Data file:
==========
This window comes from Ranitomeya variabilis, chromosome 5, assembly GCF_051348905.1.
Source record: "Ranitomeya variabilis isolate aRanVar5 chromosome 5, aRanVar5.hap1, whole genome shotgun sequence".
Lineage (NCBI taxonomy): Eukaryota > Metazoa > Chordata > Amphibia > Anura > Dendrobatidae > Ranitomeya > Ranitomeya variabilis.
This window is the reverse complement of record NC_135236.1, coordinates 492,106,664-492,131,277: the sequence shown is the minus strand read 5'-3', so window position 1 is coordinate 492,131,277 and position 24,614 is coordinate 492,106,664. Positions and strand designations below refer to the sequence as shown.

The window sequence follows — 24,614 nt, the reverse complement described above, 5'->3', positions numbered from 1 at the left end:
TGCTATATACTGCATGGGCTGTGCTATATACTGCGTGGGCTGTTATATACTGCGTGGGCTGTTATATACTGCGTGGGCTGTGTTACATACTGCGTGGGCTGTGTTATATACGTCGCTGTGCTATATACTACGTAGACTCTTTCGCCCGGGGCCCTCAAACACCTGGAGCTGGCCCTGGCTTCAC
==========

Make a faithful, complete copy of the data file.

This window comes from Ranitomeya variabilis, chromosome 5, assembly GCF_051348905.1.
Source record: "Ranitomeya variabilis isolate aRanVar5 chromosome 5, aRanVar5.hap1, whole genome shotgun sequence".
Lineage (NCBI taxonomy): Eukaryota > Metazoa > Chordata > Amphibia > Anura > Dendrobatidae > Ranitomeya > Ranitomeya variabilis.
This window is the reverse complement of record NC_135236.1, coordinates 492,106,664-492,131,277: the sequence shown is the minus strand read 5'-3', so window position 1 is coordinate 492,131,277 and position 24,614 is coordinate 492,106,664. Positions and strand designations below refer to the sequence as shown.

The window sequence follows — 24,614 nt, the reverse complement described above, 5'->3', positions numbered from 1 at the left end:
TGCTATATACTGCATGGGCTGTGCTATATACTGCGTGGGCTGTTATATACTGCGTGGGCTGTTATATACTGCGTGGGCTGTGTTACATACTGCGTGGGCTGTGTTATATACGTCGCTGTGCTATATACTACGTAGACTCTTTCGCCCGGGGCCCTCAAACACCTGGAGCTGGCCCTGGCTTCAC